Weil, Gotshal & Manges effectively navigates the communications waters


On the front-page of Tuesday’s Wall Street Journal, Weil, Gotshal & Manges announced that it laid off about 170 attorneys and support staff and slashed compensation for about 30 of its 300 partners. The firm ranked 13th in gross revenue last year by The American Lawyer at $1.23 billion and its profits-per-partner reached $2.23 million. And while this announcement is a dark day in the legal world, we’ve observed ways in which Weil has avoided potentially devastating damage to the reputation of the firm.

This announcement is generating a lot of dialogue in the legal industry — understandably so. The cuts are deep and they’re happening at one of New York’s most prestigious white-shoe firms. And, it’s the first such announcement of this scale since Dewey & LeBoeuf’s spectacular collapse in 2012.

In the last year, similar cuts have hit companies in all business sectors. IBM, for example, announced this month that it will dismiss between 6,000 and 8,000 employees across several states.

If you gathered a group of business leaders together and asked them what would be the worst announcement that they would need to share with their customers, employees and the public, the “layoff announcement” would probably be near the top. From a humane perspective, it’s creating havoc on your employees’ lives. From a business perspective, it’s creating a need to revamp how you run your company. Tack on to this announcement the power of social media and it only proves that being a leader (or communications manager) isn’t easy.

Some law firm leaders may wonder what this announcement and the media coverage it garnered means for their firms, which may be considering similar moves to bring supply and demand into alignment.

Just about every legal consultant quoted about Weil relays the same message: similar announcements are coming from other law firms. Many firms have been making cuts during the last year, but those cuts have come under the radar and involved primarily underperforming partners. But that will change as law firms realize that they can no longer function like it’s 2006, when hiring, billing and client needs looked much different.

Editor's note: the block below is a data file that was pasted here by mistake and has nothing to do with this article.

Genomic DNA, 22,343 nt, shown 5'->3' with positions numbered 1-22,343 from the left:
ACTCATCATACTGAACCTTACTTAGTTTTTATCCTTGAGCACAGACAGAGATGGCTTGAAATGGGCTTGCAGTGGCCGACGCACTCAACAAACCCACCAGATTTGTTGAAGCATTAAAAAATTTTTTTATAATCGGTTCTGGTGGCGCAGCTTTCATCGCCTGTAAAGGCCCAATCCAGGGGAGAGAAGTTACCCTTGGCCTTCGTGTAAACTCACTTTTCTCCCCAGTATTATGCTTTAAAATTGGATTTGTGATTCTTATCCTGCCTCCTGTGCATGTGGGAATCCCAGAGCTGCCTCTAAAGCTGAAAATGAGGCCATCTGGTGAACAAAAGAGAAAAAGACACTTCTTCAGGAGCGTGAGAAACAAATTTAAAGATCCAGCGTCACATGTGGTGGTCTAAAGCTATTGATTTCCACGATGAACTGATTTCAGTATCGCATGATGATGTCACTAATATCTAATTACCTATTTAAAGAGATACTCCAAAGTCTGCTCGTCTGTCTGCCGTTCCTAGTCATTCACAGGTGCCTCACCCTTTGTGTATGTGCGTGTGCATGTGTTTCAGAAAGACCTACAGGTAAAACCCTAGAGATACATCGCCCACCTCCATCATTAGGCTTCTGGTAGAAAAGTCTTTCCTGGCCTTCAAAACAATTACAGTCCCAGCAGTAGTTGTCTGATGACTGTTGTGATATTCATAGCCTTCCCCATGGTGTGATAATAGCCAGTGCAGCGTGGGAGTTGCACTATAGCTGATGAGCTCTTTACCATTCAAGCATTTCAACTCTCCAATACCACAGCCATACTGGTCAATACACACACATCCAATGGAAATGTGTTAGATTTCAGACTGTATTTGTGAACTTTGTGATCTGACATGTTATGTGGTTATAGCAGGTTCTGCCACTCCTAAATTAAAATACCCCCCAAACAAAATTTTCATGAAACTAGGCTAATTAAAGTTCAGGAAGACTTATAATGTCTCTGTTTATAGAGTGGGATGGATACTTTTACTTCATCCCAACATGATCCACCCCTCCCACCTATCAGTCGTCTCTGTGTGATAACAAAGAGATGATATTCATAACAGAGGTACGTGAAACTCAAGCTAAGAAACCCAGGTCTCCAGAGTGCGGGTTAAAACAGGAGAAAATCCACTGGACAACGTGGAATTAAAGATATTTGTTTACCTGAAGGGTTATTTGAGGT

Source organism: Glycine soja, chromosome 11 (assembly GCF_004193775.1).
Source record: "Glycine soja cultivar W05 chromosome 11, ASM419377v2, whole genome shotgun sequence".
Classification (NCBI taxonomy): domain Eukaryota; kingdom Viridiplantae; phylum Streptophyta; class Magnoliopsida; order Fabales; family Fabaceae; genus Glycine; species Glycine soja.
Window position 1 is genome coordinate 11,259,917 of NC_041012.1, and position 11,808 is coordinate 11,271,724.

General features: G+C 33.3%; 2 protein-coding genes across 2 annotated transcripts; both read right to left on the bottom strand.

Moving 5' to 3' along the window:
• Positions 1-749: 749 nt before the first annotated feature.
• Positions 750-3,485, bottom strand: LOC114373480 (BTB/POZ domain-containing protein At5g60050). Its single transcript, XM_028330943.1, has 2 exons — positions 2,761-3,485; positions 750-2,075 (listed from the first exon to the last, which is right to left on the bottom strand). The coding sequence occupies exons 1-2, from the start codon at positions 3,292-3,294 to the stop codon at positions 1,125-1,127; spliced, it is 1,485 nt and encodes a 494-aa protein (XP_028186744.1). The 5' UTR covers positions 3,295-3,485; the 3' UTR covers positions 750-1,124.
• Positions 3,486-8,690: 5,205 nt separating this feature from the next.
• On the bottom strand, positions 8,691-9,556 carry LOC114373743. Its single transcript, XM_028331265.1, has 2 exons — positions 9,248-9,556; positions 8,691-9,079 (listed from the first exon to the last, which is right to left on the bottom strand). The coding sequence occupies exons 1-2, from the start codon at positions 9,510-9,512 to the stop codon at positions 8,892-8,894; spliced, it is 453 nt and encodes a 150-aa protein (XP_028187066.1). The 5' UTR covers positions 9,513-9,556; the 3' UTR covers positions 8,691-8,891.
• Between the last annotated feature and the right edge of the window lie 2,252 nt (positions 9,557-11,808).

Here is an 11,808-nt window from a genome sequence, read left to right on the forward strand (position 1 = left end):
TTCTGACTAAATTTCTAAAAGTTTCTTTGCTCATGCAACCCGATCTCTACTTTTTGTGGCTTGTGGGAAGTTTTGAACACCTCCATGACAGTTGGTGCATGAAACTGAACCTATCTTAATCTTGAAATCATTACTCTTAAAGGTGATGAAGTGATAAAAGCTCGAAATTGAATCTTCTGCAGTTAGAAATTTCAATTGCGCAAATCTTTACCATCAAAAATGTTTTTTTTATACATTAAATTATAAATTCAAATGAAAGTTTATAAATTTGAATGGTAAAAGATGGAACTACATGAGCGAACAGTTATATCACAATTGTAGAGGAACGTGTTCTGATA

So who’s next? That’s the question on the minds of industry analysts. As the news reverberates in the marketplace, it’s worth noting that Weil’s actions provide a few important lessons on communication.

First, the marketplace responds favorably to transparency and authenticity. Weil Executive Partner Barry Wolf has done an effective job of explaining that his firm made this difficult decision to protect and preserve a strong financial position versus making it from a dire financial position like the one that triggered Dewey’s collapse.

In Tuesday’s Wall Street Journal article, he makes a point of clarifying that Weil owns no debt, no unfunded pension obligations for partners and no long-term guarantees to partners — the three factors that contributed to Dewey’s death spiral.

Second, the firm has established goodwill by providing six months’ severance to the affected attorneys and staff. They could have saved money by doing two or three months, but they opted for six. From a reputational standpoint, the firm will be rewarded for this decision. This also reinforces an important point made at a recent entrepreneurs’ forum in Chicago that Greentarget co-hosted with the Council of Public Relations Firms: Organizations that “do” good things and simply “be” rather than “seem” are those that garner the most respect and admiration from stakeholders.

In the face of an incredibly difficult management decision where digital media takes the conversation to an entirely new level, we would argue that Weil Gotshal & Manges is effectively navigating the storm and providing a roadmap for other companies to follow.

DISCLAIMER: Because of the generality of this update, the information provided herein may not be applicable in all situations and should not be acted upon without specific legal advice based on particular situations.

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